1. Please tell us about your growing up days. What was your dream career in your childhood days?
I grew up in the 90s, and come to think of it, I’m still growing up. I am a true-blue Bangalorean, although my roots are in Kerala. I studied in one of the city’s oldest institutions – St. Joseph’s Indian High School, which opened my young mind to the most diverse group of kids from varying ethnicities and lifestyles. I was a quiet, timid child and I was really, really good at blending into a crowd. And as contrary as it may seem, in hindsight, it takes a lot of creative acting to blend in. I studied to be an engineer, but never felt like I was meant to work a desk job as an engineer. Thankfully, my parents and my sibling, rock-solidly middle-class in their worldview, taught me the value of pragmatism pretty early on. The flipside to that though was their insistence in dreaming within one’s means – which always struck me as a difficult thing to do. I was quite a flippant dreamer – one day dreaming of being a bestselling author, and on another being a bonafide actor-director working with my absolute idol Shahrukh Khan (My mom and I were his OG fans, deeply following his work right from his TV stints with Dil Darya and Fauji). See, that’s the best thing about childhood dreams, they are untainted by shame or limits or that dreaded word ‘logic’. Because lo and behold, my first little step into films had Shahrukh Khan guest appearance in the Hindi version. Kid Prashanth would be dancing in joy if I could tell him this.
2. When and how did the journey towards movies happen?
I think the magical aura of cinema sometimes tends to blur the focus on the hard work that goes into it. And having 12 years of experience as a theatre actor and playwright definitely helped me be objective about this fact. The theatre is an actor’s playground and a lab, in the true sense – in how it allows for constant finetuning of the craft show after show. My foray into films happened due to equal parts luck and preparation. My co-collaborator, friend and actor I admire, Rajeev Ravindranathan who had already bagged an important role in Rocketry, mentioned that R Madhavan was on the lookout for actors from theatre, for the supporting cast. And the role I auditioned for was the role I ended up filming for.
3. How was your experience in Rocketry?
Anyone who has worked on Rocketry will tell you – it was Maddy’s baby through and through. He knew exactly what he wanted the world to see and feel, and it came from a tender, truthful experience of his own. He still is moved to tears each time he recounts Nambi Narayanan’s story of pain and hope. It was that unflinching conviction that made me want to be part of this film, come what may. My personal experience was a crash-course in acting, filmmaking and following your vision to completion, all thanks to Madhavan and the wonderful people he chose. I guess that’s the thing about art – when it comes from an honest place, it will always cut through barriers like even the grandest gestures never can.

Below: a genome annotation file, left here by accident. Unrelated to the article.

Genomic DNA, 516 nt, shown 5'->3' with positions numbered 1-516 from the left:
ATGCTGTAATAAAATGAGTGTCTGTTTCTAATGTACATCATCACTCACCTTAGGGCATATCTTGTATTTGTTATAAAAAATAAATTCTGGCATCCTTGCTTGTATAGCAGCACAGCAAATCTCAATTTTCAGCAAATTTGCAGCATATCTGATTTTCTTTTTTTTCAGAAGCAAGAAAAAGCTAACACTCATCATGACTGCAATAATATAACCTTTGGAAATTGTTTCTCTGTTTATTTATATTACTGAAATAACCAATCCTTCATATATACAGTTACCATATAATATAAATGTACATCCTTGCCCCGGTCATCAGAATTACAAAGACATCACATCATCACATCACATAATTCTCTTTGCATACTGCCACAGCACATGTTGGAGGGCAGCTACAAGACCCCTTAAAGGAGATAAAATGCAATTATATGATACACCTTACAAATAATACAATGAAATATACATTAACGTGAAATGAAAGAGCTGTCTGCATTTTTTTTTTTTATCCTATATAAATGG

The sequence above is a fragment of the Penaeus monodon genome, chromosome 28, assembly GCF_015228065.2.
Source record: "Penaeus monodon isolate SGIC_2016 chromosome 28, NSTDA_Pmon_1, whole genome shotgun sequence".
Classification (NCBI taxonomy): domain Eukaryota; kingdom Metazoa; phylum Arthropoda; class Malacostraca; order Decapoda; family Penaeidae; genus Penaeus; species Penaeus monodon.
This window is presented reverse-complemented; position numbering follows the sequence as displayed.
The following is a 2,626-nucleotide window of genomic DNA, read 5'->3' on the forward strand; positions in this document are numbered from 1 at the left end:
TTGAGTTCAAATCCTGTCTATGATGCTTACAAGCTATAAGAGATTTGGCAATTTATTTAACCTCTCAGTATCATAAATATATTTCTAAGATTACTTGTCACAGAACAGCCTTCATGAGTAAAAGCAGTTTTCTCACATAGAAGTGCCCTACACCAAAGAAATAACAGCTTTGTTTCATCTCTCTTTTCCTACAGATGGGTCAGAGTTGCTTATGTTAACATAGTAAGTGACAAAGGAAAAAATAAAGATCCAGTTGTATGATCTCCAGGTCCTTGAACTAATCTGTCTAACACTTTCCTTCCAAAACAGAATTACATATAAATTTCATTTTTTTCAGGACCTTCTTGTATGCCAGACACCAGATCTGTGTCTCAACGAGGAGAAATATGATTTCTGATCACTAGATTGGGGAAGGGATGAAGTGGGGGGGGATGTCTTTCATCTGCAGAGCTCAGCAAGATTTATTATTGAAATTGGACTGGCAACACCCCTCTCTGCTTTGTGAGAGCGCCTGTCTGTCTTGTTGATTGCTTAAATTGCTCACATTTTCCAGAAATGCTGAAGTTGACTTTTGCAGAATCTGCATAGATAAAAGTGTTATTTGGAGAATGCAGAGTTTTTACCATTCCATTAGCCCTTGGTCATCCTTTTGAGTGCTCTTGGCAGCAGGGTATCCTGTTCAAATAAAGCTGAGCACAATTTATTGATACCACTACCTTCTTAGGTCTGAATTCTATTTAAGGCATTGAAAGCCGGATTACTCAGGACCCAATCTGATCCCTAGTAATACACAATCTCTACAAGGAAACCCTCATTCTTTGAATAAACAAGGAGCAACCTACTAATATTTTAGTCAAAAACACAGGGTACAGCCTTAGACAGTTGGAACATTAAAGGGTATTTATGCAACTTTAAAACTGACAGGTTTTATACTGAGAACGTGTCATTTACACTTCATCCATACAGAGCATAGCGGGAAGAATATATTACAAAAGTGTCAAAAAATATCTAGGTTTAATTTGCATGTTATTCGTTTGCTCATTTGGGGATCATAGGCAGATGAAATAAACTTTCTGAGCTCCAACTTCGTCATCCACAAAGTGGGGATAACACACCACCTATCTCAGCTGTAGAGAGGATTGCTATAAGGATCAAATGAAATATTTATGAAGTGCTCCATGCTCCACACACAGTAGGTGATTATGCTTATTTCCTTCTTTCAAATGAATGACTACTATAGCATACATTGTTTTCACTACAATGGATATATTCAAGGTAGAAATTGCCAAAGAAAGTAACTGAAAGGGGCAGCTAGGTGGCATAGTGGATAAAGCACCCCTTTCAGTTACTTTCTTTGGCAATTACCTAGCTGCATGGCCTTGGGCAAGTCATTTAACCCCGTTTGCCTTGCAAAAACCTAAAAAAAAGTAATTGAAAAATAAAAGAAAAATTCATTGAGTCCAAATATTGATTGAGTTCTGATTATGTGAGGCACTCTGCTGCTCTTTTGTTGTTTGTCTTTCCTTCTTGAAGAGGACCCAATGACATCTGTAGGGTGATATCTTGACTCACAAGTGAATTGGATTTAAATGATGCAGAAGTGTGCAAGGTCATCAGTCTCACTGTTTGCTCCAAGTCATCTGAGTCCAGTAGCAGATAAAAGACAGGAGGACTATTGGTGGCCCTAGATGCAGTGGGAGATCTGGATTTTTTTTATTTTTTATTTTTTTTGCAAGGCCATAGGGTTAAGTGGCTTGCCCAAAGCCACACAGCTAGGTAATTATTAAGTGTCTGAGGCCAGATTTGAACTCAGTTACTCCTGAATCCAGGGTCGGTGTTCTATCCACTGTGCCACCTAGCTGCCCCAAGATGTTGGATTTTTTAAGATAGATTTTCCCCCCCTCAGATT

4. How challenging was it initially and how did you overcome the challenges?
Not many people know this but the film was shot in three languages simultaneously – Hindi, Tamizh and English – no dubbing, completely with live sync sound.
That meant that:
1) The cast had to be proficient in all three languages equally
2) We had to be consistent, yet know the nuances of each language and how it plays differently
3) We had to be precise with our craft to be able to pack three times the performance into each schedule – a mammoth task by any standard
It helped that this epic project was being helmed by a man who embodies all these qualities almost effortlessly. And in stark contrast to the norm, Madhavan was meticulous in the pre-production stage – which meant that there were extensive look-tests and rehearsals to ensure that we used shoot days to shoot, not to find our groove. Because I come from theatre, I value rehearsals immensely and it clearly helped. I remember my first table reads with the man himself. He made me feel so much at ease that finding new ways to play a particularly intense scene became instantly exciting and focused. And in any case, I think the idea of actors delivering perfect takes purely by instinct is over-romanticized. An actor is only as good as their preparation. So, for me, staying focused and intentional even in between takes and during long periods of setup is what kept me going.
5. Also share your experience working with Madhavan?
I run the risk of making this an ode to R Madhavan, because I don’t think he knows how much I learnt watching him at work and at rest. He is a very demanding director, because he is only chasing his vision. And in an industry where it can become about pandering to egos, that’s a refreshing difference. He wanted to present a truth that India needed to own up to, and he carried that in every aspect of the film – sans make up, prosthetics or masala. The way he switched between director mode, to actor mode and back to director mode in a snap still makes me wonder how he did it.
There is this one incident that’s etched in my mind – we were on a three-day schedule for a particularly violent and intense scene in the film. The air on set was tense and dense throughout, and I couldn’t fathom why. At the end of that schedule, after packup, he called me up to tell me he loved working with me and that he made the right decision to cast me. And it all made sense – he knew that the atmosphere in the set needed to be tense for us to channel that into our scenes. Months later, when we saw the first cut, I realised why that made all the difference.
6. What have been some of the biggest highpoints of your journey so far?
I am a sensitive, introverted person by heart. And the character I was playing was an aggressive ruthless cop unmoved by pain or emotion. So obviously, playing the character took a lot of work. And apart from the validation from moviegoers who constantly claim that they can’t even identify me as the character I played, there are 2 highpoints that I hold close to my heart:
1) Watching my name appear in the same cast credits with legends such as Shah Rukh Khan, R Madhavan and Surya.